Inside Iowa State
Feb. 7, 1997
Teaching by example
by Steve Sullivan
Valerie Grim's return to Iowa State was supposed to last a year. But Grim's stay has been extended with her recent appointment as interim director of African American studies.
An associate professor with Indiana University's prestigious department of Afro American studies, Grim earned her master's and doctoral degrees from Iowa State in 1986 and 1990, respectively. She returned to campus this fall as a visiting professor of history, and now will stay through 1998 to guide the African American studies program through a sensitive period.
Grim has a number of goals for the program -- the most important to find a permanent director. An earlier search was unsuccessful, and a new search has just been launched.
"When I arrived here, a number of issues surrounding African American studies were brought to my attention by faculty and students," Grim said. "I wanted to offer my services as a person who has been involved in an African American studies program and has an understanding of how teaching, research and service come together to create a quality interdisciplinary program."
It's not surprising people wanted Grim in the interim directorship. Indiana University's Afro American studies program was established more than 25 years ago and has a national reputation. Grim has done extensive research on the African American experience in agriculture, particularly in the South.
"I saw really diligent people trying so very hard to make this program work and I became interested in contributing any way I could," she said of her decision to stay on at Iowa State. "When the first search for a director was unsuccessful, it left a serious vacancy not only in terms of the position, but also in people's minds, as to how the program would move on."
As interim director, Grim wants to bring structure to African American studies, particularly through curriculum development and programming that involve faculty and students across the university. Among her other goals are establishing an African American cross-cultural lectures program and essay contests built around such events as African American history month.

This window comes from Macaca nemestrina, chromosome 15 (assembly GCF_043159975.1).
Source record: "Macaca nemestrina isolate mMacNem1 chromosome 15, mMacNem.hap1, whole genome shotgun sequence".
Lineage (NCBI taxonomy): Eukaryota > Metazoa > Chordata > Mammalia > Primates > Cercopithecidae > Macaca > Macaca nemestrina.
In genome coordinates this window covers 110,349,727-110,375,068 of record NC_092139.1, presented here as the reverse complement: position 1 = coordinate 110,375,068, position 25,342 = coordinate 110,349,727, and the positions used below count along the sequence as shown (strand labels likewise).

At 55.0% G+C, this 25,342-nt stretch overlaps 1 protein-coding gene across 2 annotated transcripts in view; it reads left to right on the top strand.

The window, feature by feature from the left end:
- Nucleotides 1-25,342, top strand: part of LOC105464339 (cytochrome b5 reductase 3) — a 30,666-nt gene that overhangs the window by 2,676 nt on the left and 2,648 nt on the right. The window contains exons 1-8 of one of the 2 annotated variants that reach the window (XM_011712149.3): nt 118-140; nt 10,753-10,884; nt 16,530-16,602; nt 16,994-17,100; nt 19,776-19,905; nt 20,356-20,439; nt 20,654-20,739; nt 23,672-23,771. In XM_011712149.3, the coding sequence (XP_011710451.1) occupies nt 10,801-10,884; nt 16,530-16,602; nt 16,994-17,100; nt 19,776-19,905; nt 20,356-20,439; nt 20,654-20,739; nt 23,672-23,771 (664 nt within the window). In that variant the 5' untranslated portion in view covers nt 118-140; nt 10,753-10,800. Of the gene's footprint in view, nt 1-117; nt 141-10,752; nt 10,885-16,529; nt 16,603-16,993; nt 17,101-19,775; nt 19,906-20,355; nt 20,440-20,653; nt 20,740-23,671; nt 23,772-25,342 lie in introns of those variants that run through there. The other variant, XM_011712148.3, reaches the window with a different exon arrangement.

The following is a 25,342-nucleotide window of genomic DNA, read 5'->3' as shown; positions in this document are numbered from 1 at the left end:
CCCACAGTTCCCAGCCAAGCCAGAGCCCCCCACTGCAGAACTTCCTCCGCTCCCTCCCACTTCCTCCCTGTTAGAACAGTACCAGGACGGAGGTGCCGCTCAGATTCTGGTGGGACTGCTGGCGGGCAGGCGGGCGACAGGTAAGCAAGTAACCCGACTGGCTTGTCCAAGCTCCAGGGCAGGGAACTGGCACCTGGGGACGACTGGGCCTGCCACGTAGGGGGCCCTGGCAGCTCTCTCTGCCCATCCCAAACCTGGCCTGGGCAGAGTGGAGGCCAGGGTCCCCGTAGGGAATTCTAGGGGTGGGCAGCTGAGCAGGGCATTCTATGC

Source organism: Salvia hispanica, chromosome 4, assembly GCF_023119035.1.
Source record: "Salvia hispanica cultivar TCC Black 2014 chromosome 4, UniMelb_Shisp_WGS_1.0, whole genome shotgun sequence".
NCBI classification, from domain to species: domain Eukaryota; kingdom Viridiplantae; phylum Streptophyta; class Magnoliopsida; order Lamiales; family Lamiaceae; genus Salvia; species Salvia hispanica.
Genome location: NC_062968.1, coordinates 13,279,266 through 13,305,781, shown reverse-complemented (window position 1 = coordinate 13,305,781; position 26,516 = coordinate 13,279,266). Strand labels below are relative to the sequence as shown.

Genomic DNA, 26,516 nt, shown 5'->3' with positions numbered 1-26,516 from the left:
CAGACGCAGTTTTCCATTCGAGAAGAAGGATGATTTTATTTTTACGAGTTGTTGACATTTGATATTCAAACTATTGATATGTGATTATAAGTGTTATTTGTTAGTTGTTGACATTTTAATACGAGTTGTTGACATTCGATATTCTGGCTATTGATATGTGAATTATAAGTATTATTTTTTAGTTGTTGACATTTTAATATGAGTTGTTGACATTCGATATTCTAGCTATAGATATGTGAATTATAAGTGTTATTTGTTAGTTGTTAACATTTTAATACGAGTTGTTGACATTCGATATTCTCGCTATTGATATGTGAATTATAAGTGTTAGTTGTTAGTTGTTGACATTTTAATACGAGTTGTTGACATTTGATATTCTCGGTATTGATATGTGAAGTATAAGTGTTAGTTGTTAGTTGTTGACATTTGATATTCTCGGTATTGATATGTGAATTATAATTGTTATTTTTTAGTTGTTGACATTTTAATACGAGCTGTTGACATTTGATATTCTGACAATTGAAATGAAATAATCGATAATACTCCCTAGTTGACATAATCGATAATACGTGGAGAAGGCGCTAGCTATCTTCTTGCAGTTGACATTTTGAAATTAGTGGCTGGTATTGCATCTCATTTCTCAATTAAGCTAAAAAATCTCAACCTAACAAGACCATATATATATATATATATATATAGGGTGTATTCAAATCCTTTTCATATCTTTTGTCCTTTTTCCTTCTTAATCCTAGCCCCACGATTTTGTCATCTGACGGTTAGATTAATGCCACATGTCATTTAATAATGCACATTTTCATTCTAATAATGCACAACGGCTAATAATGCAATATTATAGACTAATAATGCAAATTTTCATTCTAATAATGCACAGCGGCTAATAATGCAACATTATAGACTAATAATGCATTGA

"I'm optimistic about the future of the program because of the commitment I've seen at every level. I have seen nothing but sincere desire to see this program succeed," she said.
"The primary issue for me is to create a diverse and dynamic program that fits into the educational objectives of Iowa State. The issues for me are money for faculty hiring, curriculum development and programming, and developing relations with scholars from every college on this campus. I want the program to move from just offering a few courses to offering an array of courses that are taught by professors across the university."
Grim came to Iowa State in 1984 after earning her B.A. in history from Tougaloo College, Mississippi.
"Iowa State was my first integrated educational experience and Ames was my first urban experience," said Grim, who grew up in an agricultural region of the Mississippi Delta. "Being in an all-white environment, a lot of things were going on in my mind. But the primary one was wanting to excel as a scholar. I knew how well I did would determine to some extent whether other blacks would want to come and pursue an education in history at Iowa State."
Grim said she can relate to the concerns she hears from African American students at Iowa State -- concerns about the lack of African American faculty and programs that represent their interests. She also can relate to the experience of being the target of racial slurs. It happened when she was a student at Iowa State. It has happened during her time here as a visiting professor. But Grim stresses the importance of "keeping your eyes on the prize."
"I came here with the goal of getting a master's degree and a Ph.D. and I understood that, along the way, there would be some struggle, both personally and academically," she said. "But, I never forgot why I was here. I now have a mission to be in the classroom to talk about the experiences of black people, so people will be encouraged not to be ignorant and say insensitive things.
"There are many white faculty who understand when black students say they need to see African American faculty representation. As a student and as a scholar, I know the importance of being in the classroom not only for students of color, but also for white students, so they will see minorities in positions of authority and intellectual ability."
Grim is completing a manuscript on African American rural culture in the Mississippi Delta and another on African American rural women. Recently, she was asked to contribute a chapter to a book on African Americans in Iowa. The chapter will focus on their agricultural heritage in the state.
"There is an African American agriculture heritage in Iowa, but you've really got to work to dig it up. It needs serious resurrection," she said.
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